A longtime NBA announcer was on-air when he suffered a scary medical energy on Monday Night. Bob Rathbun, an announcer who calls Atlanta Hawks games for Bally Sports, was previewing the upcoming game against the Oklahoma City Thunder with co-host and Hawks legend Dominique Wilkins. It was at that time when Rathbun, 68, collapsed and began to convulse (video can be found here). Medical personnel came to Rathbun's aid quickly, and the cames cut away, as mentioned by PEOPLE.
"Prior to tonight's game against the Oklahoma City Thunder, play-by-play announcer Bob Rathbun briefly lost consciousness on the court," a statement from Bally Sports Southeast said. "Emergency medical professionals on-site quickly treated Rathbun for dehydration. He is stable, responsive and heading to Emory Midtown for further evaluation."
Rathbun was alert with the medical team, according to the Atlanta Journal-Constitution. Announcers Lauren Jbara filled in for Rathbun who has been calling Hawks for 27 years. Kelly Crull, who also covers the Hawks for Bally Sports, shared an encouraging update on Rathbun on Tuesday.
"GREAT news everyone…just heard from our friend Bob Rathbun who assured me he is feeling much better, just physically exhausted," Crull wrote on Twitter. "He's hoping to be released from the hospital shortly & then he'll be home resting Keep those prayers coming & let's get Bob back on his feet asap."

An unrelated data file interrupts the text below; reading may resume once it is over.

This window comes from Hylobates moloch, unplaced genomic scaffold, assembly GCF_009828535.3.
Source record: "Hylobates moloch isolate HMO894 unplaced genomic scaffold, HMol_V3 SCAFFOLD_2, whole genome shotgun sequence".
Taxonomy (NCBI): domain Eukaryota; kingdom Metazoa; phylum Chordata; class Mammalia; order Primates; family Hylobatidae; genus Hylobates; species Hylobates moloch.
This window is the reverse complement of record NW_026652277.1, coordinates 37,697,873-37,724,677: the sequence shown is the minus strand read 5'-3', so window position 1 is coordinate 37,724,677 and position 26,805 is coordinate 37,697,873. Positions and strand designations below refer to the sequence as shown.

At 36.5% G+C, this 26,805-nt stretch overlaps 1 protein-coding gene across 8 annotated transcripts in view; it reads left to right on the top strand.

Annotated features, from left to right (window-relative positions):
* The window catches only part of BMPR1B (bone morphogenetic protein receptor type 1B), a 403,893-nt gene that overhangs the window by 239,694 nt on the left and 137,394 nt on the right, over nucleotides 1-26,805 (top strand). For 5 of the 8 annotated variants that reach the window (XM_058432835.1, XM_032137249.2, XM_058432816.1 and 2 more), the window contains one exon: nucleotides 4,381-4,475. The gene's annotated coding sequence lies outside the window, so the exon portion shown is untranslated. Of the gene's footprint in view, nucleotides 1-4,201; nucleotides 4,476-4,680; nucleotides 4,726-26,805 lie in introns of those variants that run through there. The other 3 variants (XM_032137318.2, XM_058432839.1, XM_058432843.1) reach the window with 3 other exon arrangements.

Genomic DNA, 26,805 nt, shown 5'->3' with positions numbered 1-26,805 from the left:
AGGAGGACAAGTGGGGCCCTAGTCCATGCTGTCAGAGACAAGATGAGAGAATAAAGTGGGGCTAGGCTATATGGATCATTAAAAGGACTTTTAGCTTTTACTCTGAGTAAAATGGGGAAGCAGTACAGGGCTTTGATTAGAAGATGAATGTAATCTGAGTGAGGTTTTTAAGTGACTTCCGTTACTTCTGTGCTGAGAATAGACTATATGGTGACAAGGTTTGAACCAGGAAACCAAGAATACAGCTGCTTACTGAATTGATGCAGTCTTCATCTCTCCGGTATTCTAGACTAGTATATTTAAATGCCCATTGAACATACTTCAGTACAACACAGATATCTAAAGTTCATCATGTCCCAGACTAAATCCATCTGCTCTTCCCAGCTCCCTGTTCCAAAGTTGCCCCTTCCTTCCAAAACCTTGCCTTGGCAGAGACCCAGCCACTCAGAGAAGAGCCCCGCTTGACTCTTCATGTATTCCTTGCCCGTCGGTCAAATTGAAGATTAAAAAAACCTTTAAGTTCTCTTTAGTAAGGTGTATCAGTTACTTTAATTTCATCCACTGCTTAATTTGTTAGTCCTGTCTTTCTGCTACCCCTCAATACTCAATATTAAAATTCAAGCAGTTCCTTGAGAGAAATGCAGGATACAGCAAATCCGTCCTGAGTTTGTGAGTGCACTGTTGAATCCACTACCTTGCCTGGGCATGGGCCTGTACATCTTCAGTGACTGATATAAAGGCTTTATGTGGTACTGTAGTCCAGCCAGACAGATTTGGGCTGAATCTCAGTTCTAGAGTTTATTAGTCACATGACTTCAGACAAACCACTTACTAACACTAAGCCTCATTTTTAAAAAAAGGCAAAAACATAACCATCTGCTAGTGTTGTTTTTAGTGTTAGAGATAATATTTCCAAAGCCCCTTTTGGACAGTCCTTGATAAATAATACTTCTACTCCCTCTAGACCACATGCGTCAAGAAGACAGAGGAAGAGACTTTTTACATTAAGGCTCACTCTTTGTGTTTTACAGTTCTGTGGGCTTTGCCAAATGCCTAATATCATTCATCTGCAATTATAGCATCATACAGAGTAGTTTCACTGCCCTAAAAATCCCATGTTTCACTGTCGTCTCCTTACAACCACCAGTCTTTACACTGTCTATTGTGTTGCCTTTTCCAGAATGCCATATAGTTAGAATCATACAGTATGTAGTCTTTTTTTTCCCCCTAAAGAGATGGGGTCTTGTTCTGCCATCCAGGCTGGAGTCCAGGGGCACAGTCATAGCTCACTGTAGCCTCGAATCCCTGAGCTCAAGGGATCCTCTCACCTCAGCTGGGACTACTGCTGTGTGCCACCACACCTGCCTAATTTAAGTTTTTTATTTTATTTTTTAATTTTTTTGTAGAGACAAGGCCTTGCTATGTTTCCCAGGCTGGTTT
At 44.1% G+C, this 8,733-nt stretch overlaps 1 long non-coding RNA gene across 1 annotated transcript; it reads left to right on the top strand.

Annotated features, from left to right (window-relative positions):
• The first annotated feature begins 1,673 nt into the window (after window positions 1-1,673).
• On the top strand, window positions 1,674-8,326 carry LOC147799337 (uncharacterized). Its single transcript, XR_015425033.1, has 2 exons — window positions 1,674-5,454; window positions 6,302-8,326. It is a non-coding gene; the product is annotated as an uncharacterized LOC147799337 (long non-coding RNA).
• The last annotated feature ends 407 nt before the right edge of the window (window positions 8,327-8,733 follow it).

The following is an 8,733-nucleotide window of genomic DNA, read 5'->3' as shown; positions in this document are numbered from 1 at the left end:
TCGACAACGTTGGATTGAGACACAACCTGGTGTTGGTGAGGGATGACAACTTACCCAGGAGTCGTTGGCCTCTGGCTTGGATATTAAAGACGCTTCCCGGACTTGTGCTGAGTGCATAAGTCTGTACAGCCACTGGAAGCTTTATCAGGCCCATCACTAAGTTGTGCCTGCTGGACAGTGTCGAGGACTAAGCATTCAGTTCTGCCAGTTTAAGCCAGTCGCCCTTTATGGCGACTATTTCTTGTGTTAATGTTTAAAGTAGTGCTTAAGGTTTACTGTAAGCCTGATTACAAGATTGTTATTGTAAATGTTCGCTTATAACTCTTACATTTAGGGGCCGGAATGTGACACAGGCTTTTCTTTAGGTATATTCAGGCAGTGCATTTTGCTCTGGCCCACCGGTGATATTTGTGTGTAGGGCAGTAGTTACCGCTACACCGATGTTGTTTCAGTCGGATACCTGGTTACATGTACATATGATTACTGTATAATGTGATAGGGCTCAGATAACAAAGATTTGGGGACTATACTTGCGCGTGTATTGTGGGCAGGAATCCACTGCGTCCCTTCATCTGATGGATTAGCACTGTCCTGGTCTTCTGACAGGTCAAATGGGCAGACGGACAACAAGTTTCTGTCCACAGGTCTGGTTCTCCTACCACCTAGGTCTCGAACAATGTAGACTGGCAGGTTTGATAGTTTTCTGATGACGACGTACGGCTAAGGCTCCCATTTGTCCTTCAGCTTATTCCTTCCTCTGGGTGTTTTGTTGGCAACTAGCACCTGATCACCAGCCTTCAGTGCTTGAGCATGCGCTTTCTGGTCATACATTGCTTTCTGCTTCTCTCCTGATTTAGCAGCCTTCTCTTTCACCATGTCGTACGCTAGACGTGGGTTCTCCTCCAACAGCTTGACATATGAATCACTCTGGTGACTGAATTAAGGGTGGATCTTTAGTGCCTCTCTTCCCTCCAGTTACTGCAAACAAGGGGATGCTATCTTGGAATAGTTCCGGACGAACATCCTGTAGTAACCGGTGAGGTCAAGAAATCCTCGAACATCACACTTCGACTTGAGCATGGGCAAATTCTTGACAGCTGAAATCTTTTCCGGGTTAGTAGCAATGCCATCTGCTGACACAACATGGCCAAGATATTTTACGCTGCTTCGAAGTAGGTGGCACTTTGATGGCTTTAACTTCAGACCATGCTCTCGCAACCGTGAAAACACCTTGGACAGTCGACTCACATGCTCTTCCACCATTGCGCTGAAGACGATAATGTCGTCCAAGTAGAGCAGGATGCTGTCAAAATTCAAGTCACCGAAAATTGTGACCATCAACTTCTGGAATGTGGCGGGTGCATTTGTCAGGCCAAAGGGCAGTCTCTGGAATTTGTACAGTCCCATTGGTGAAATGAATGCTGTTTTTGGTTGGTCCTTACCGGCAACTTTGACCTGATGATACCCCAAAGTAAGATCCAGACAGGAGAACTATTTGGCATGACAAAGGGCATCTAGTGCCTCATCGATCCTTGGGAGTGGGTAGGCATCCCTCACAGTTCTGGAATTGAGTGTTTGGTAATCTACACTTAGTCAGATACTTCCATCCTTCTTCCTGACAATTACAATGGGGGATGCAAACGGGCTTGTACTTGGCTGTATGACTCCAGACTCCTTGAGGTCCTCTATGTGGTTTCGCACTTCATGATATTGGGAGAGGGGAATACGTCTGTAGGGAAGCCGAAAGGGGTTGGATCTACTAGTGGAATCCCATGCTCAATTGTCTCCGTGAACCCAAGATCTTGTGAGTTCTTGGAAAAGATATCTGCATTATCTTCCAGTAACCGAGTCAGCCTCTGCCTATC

Rathbun has been covering the Hawks since 1996. During his career, the award-winning announcer has also called games for the Atlanta Dream for the WNBA, Atlanta Braves, SEC football games and ACC Football games. Rathbun is a member of the Virginia Sports Hall of Fame and has been named Virginia Sportscaster of the Year six times.
In an interview with Sports Illustrated last year, Rathbun talked about calling games during the COVID-19 pandemic. "The gameday routine changed once I left my house," he said. "Instead of going to the plane, I would just go to the arena – home games and road games. And once we got to the arena for the road games, it was very very different. There was nobody in the building but us. There were about ten people upstairs, and the production people in the truck are outside the building. But we were all in it together, all the broadcast teams did the games exactly the same way, and we are just hoping that we will be able to go back and enjoy our old routine this year."